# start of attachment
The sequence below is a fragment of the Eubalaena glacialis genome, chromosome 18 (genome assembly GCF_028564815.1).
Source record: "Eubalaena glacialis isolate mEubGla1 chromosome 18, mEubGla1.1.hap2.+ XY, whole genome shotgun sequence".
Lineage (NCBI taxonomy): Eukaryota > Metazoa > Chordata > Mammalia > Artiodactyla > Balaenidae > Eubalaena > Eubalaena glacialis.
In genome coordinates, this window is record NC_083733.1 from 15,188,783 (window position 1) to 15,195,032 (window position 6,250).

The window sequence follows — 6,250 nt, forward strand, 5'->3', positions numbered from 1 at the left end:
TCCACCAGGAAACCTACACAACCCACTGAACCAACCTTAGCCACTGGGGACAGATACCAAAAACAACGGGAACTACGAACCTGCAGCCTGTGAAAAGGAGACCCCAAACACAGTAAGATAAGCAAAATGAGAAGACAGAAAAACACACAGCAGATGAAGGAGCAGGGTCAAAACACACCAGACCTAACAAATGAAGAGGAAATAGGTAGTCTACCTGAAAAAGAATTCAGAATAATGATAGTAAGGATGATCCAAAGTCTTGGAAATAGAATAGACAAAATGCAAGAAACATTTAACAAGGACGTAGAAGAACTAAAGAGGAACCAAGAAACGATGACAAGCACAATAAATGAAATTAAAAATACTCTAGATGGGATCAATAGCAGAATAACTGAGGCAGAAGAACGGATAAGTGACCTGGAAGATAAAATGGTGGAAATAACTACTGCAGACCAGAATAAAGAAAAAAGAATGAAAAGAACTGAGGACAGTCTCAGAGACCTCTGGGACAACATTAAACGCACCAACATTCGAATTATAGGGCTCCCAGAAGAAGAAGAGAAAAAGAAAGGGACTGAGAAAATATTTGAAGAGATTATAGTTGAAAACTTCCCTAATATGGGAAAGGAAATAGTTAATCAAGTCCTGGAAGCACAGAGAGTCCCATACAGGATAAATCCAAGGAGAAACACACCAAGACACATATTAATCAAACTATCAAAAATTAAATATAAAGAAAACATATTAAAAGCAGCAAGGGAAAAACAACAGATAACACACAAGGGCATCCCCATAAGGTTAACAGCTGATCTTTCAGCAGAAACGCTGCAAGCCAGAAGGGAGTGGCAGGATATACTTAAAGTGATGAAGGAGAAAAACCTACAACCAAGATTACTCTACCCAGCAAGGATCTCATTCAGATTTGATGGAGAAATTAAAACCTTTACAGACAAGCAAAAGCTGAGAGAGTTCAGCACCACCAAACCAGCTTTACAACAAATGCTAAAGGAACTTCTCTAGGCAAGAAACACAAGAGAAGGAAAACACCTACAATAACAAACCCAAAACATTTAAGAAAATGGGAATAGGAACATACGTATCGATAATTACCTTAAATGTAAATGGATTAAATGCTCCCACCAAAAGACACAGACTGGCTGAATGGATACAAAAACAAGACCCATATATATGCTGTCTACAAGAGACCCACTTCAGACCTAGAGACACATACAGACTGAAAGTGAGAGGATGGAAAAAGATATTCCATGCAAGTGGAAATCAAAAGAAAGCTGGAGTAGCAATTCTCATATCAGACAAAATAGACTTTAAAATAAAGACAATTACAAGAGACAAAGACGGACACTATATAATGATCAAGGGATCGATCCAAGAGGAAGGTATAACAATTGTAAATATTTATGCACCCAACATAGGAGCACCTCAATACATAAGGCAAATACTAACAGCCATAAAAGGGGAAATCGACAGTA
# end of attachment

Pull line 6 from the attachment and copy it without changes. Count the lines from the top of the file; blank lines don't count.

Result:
TCCACCAGGAAACCTACACAACCCACTGAACCAACCTTAGCCACTGGGGACAGATACCAAAAACAACGGGAACTACGAACCTGCAGCCTGTGAAAAGGAGACCCCAAACACAGTAAGATAAGCAAAATGAGAAGACAGAAAAACACACAGCAGATGAAGGAGCAGGGTCAAAACACACCAGACCTAACAAATGAAGAGGAAATAGGTAGTCTACCTGAAAAAGAATTCAGAATAATGATAGTAAGGATGATCCAAAGTCTTGGAAATAGAATAGACAAAATGCAAGAAACATTTAACAAGGACGTAGAAGAACTAAAGAGGAACCAAGAAACGATGACAAGCACAATAAATGAAATTAAAAATACTCTAGATGGGATCAATAGCAGAATAACTGAGGCAGAAGAACGGATAAGTGACCTGGAAGATAAAATGGTGGAAATAACTACTGCAGACCAGAATAAAGAAAAAAGAATGAAAAGAACTGAGGACAGTCTCAGAGACCTCTGGGACAACATTAAACGCACCAACATTCGAATTATAGGGCTCCCAGAAGAAGAAGAGAAAAAGAAAGGGACTGAGAAAATATTTGAAGAGATTATAGTTGAAAACTTCCCTAATATGGGAAAGGAAATAGTTAATCAAGTCCTGGAAGCACAGAGAGTCCCATACAGGATAAATCCAAGGAGAAACACACCAAGACACATATTAATCAAACTATCAAAAATTAAATATAAAGAAAACATATTAAAAGCAGCAAGGGAAAAACAACAGATAACACACAAGGGCATCCCCATAAGGTTAACAGCTGATCTTTCAGCAGAAACGCTGCAAGCCAGAAGGGAGTGGCAGGATATACTTAAAGTGATGAAGGAGAAAAACCTACAACCAAGATTACTCTACCCAGCAAGGATCTCATTCAGATTTGATGGAGAAATTAAAACCTTTACAGACAAGCAAAAGCTGAGAGAGTTCAGCACCACCAAACCAGCTTTACAACAAATGCTAAAGGAACTTCTCTAGGCAAGAAACACAAGAGAAGGAAAACACCTACAATAACAAACCCAAAACATTTAAGAAAATGGGAATAGGAACATACGTATCGATAATTACCTTAAATGTAAATGGATTAAATGCTCCCACCAAAAGACACAGACTGGCTGAATGGATACAAAAACAAGACCCATATATATGCTGTCTACAAGAGACCCACTTCAGACCTAGAGACACATACAGACTGAAAGTGAGAGGATGGAAAAAGATATTCCATGCAAGTGGAAATCAAAAGAAAGCTGGAGTAGCAATTCTCATATCAGACAAAATAGACTTTAAAATAAAGACAATTACAAGAGACAAAGACGGACACTATATAATGATCAAGGGATCGATCCAAGAGGAAGGTATAACAATTGTAAATATTTATGCACCCAACATAGGAGCACCTCAATACATAAGGCAAATACTAACAGCCATAAAAGGGGAAATCGACAGTA